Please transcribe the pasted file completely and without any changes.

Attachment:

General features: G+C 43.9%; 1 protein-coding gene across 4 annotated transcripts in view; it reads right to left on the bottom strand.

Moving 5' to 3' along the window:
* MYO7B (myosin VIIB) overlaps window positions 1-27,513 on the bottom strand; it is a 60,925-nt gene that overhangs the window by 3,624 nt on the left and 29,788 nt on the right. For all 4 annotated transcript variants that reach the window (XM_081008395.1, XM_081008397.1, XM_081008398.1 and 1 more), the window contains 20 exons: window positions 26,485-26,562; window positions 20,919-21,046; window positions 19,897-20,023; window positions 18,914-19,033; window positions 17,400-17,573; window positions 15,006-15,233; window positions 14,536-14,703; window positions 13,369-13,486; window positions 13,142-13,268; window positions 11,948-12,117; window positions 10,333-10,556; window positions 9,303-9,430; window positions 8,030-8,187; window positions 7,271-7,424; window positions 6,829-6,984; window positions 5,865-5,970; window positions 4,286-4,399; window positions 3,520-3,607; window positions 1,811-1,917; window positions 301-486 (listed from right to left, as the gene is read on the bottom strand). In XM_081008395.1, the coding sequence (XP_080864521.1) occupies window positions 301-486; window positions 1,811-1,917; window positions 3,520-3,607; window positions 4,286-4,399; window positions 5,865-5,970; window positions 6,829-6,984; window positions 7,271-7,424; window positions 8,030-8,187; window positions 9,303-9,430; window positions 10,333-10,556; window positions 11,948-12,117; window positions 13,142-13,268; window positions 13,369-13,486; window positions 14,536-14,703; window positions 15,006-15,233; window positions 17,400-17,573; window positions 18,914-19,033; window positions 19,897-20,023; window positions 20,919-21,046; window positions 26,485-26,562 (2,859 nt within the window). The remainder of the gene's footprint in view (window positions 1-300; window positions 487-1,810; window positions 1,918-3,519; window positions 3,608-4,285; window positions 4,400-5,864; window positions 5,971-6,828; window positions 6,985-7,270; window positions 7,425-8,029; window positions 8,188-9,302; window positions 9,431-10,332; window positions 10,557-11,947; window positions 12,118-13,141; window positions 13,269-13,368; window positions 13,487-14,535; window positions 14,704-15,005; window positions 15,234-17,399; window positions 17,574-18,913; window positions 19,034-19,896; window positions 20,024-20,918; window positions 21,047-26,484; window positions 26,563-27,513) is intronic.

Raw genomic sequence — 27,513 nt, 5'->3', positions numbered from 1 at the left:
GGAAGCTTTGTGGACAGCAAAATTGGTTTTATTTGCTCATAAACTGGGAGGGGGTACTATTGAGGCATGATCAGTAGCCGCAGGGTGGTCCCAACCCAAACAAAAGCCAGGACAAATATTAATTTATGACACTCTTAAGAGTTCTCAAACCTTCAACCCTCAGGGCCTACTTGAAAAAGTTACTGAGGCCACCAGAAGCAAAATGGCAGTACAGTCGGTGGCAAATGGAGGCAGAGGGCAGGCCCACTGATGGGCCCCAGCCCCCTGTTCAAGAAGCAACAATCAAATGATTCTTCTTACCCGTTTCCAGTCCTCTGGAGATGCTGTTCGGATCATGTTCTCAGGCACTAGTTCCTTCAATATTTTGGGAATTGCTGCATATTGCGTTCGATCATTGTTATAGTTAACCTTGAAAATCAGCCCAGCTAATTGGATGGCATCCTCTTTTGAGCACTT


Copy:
General features: G+C 43.9%; 1 protein-coding gene across 4 annotated transcripts in view; it reads right to left on the bottom strand.

Moving 5' to 3' along the window:
* MYO7B (myosin VIIB) overlaps window positions 1-27,513 on the bottom strand; it is a 60,925-nt gene that overhangs the window by 3,624 nt on the left and 29,788 nt on the right. For all 4 annotated transcript variants that reach the window (XM_081008395.1, XM_081008397.1, XM_081008398.1 and 1 more), the window contains 20 exons: window positions 26,485-26,562; window positions 20,919-21,046; window positions 19,897-20,023; window positions 18,914-19,033; window positions 17,400-17,573; window positions 15,006-15,233; window positions 14,536-14,703; window positions 13,369-13,486; window positions 13,142-13,268; window positions 11,948-12,117; window positions 10,333-10,556; window positions 9,303-9,430; window positions 8,030-8,187; window positions 7,271-7,424; window positions 6,829-6,984; window positions 5,865-5,970; window positions 4,286-4,399; window positions 3,520-3,607; window positions 1,811-1,917; window positions 301-486 (listed from right to left, as the gene is read on the bottom strand). In XM_081008395.1, the coding sequence (XP_080864521.1) occupies window positions 301-486; window positions 1,811-1,917; window positions 3,520-3,607; window positions 4,286-4,399; window positions 5,865-5,970; window positions 6,829-6,984; window positions 7,271-7,424; window positions 8,030-8,187; window positions 9,303-9,430; window positions 10,333-10,556; window positions 11,948-12,117; window positions 13,142-13,268; window positions 13,369-13,486; window positions 14,536-14,703; window positions 15,006-15,233; window positions 17,400-17,573; window positions 18,914-19,033; window positions 19,897-20,023; window positions 20,919-21,046; window positions 26,485-26,562 (2,859 nt within the window). The remainder of the gene's footprint in view (window positions 1-300; window positions 487-1,810; window positions 1,918-3,519; window positions 3,608-4,285; window positions 4,400-5,864; window positions 5,971-6,828; window positions 6,985-7,270; window positions 7,425-8,029; window positions 8,188-9,302; window positions 9,431-10,332; window positions 10,557-11,947; window positions 12,118-13,141; window positions 13,269-13,368; window positions 13,487-14,535; window positions 14,704-15,005; window positions 15,234-17,399; window positions 17,574-18,913; window positions 19,034-19,896; window positions 20,024-20,918; window positions 21,047-26,484; window positions 26,563-27,513) is intronic.

Raw genomic sequence — 27,513 nt, 5'->3', positions numbered from 1 at the left:
GGAAGCTTTGTGGACAGCAAAATTGGTTTTATTTGCTCATAAACTGGGAGGGGGTACTATTGAGGCATGATCAGTAGCCGCAGGGTGGTCCCAACCCAAACAAAAGCCAGGACAAATATTAATTTATGACACTCTTAAGAGTTCTCAAACCTTCAACCCTCAGGGCCTACTTGAAAAAGTTACTGAGGCCACCAGAAGCAAAATGGCAGTACAGTCGGTGGCAAATGGAGGCAGAGGGCAGGCCCACTGATGGGCCCCAGCCCCCTGTTCAAGAAGCAACAATCAAATGATTCTTCTTACCCGTTTCCAGTCCTCTGGAGATGCTGTTCGGATCATGTTCTCAGGCACTAGTTCCTTCAATATTTTGGGAATTGCTGCATATTGCGTTCGATCATTGTTATAGTTAACCTTGAAAATCAGCCCAGCTAATTGGATGGCATCCTCTTTTGAGCACTT